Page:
I did the right thing, though I've never forgotten her.

You've done the best for her.

Edited by moosmum
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You were sensible enough to know what you done was the right thing , and too be honest the trained gaurd dog thing  , with a dog that barks consistently sort of says it was'nt getting the correct training , coupled with the fact that she was too strong for you ,, well sort of indicates problems , later , not trained properly too strong for owner bad mix ,,, if she's with someone who spends a lot of time with her  she will probably love it there ,,  , sems like your an excellent dog owner , you just got the wrong type of dog  , lots of more suitable dogs out there

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On 02/12/2021 at 1:40 PM, Dogsfevr said:

Simple reality you cant get her back ,you returned her & she has been rehomed end off story ,sounds Harsh but its reality .

To be honest being a dog lover & being the right owner off a dog in our care are two worlds apart & it sounded like this dog needed some serious boundries ,life skills & manners that she wasnt getting .A bigger backyard wouldn't have solved this just made it easier for you .

As a side note being trained as a Guard dog should not mean barking at every noise .Guard dogs shouldn't bark at anything & everything ,should have great self control .

Yes you did the right thing & when the time comes to get another dog you learn from this experience & ensure the next dog is potentially a better fit .
a 10 month old pup will adapt quickly & it was better for the dog this was done sooner than another year down the track .

 

One of the things I've noticed with most GSDs is that they don't bark unless there's an actual reason. So I agree that the OPs experience sounds out of character for the breed.

My GSD, a rescue, had zero training [or socialisation for that matter] yet he only barks as a warning. He's very protective/territorial. 
When the neighbourhood dogs are all barking in unison he never joins in. 
He never barks to be let inside but rather, communicates by whimpering. 

Wooki has been with me for two years now, In summer I like to leave the front door open. He needs to be reminded each year not to go off at every passerby. 
Once he's alerted I tell him 'Good boy. Enough.' When the passerby is walking a dog he gets extra excited but when I threaten to 'Shut the door!' when he carries on after being told 'Enough!', although he continues to run back and forth grumbling with raised hackles, he will stop barking. 

I think you're right that a GSD is too much dog for the owner in this case.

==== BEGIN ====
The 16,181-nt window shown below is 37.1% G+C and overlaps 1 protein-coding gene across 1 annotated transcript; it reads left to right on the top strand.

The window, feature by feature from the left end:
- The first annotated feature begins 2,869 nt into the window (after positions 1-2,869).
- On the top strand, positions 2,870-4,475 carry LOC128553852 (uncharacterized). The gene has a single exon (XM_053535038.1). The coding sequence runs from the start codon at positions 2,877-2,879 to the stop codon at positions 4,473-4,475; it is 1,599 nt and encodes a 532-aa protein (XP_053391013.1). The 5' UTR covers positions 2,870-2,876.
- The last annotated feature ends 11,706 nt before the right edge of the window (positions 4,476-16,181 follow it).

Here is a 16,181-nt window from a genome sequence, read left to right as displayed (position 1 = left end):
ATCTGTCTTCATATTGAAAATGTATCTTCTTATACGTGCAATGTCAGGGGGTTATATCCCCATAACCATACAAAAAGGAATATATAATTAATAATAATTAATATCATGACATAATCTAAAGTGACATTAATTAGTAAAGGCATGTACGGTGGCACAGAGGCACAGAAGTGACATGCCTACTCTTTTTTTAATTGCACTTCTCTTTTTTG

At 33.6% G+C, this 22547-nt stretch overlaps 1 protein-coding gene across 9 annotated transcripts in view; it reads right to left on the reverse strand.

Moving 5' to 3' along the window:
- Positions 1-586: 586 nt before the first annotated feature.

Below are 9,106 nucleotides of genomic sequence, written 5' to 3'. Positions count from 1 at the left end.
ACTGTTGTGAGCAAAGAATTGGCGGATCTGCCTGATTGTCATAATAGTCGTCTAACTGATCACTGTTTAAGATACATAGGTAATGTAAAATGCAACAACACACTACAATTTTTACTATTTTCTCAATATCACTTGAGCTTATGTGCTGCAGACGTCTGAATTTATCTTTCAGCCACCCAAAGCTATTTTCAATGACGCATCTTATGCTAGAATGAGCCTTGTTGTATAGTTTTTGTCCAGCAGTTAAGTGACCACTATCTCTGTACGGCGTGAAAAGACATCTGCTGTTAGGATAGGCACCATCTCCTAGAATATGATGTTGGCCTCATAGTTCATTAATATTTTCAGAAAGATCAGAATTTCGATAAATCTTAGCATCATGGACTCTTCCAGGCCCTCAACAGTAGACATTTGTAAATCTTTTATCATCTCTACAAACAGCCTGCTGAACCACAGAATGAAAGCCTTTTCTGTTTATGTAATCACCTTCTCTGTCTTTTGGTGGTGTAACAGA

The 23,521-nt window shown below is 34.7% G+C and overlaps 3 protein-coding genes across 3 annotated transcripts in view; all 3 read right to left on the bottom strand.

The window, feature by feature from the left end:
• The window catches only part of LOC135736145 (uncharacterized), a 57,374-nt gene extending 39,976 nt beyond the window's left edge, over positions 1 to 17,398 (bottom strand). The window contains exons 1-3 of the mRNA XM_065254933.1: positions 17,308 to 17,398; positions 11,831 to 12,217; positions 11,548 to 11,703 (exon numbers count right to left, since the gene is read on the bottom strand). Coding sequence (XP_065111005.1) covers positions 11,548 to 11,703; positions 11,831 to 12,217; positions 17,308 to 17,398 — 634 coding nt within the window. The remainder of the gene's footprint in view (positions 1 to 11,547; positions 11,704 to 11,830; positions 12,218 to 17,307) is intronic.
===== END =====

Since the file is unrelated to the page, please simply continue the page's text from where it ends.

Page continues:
My biggest fear is having to kennel Wooki when I need to go back into hospital. [Because it was all he knew for his first 2.5 years of life and I'm sure he'll feel abandoned] 
A friend who we met on our walks was the 3rd person that Wooki befriended. She's seen how he's improved over time from the dog who tried to attack every passerby to a typical GSD who now acts aloof around strangers but who will 'make friends' sooner or later.  

She's offered to take care of him if ever needed. Thankfully she understands the need to learn how to handle him so we've started training. 
He's a very strong boy and could be quite dangerous in the wrong situation. [I'm expecting him to be extra protective of a female handler] 
Although Wooki really likes her, I've impressed on her that she must also gain his respect because he will test her - not in an aggressive way at all but in a cheeky disrespectful manner. it's just what strong minded dogs will do. 

Far too many people choose a breed for the wrong reasons rather than a breed that suits their temperament, circumstances and level of experience. 

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On 02/12/2021 at 2:57 AM, Scottishgirlxoxo said:

Hi all, looking for some advice. Let me start by saying I am the biggest dog lover you will ever meet..I put my dogs before myself every single time. The recent decision I made is literally breaking me and I need your perspective. Myself and my partner were living a large house with a large backyard and worked altered shifts, we decided to get a GSD puppy and I put a lot of working into training and socialising. She was very, very strong for me and did pull me over a few times but I adored her and I was working so hard on making her the best pup. So when the dog was 10months old My partner ended our relationship for someone else. I was obviously devastated and had to move into a small apartment with the dog. The dog is a large breed GSD used to lots of space and trained as a guard dog to react to noise, she was up all night barking at every sound in my noisy apartment and running round my living room most of the night. I walked her two hours a day but she would not settle like she did in the previous home. After a lot of tears to my parents they advised that I should return her to the breeder to give myself some time. This time led to a month and the breeder rehomed her with my permission. She has been gone two months and I am filled with guilt about my decision, I wish I’d saw the bigger picture that maybe our lives would change and I would try and get us a bigger house. I feel like a terrible person. The dog is happy in her new home and her owner is with her every day (something that I would struggle to give her on my own) but I think about her missing me and being confused..I also feel that people must judge me and think I’m an awful person for giving up on such a beautiful animal who adored me, our relationship was so special. Should I try and get her back or just let her be? I very much doubt that they would give me her back but I think about it every minute of the day and wake up in tears. Please tell me your thoughts. I think it’s hitting me that I will never see her again. :(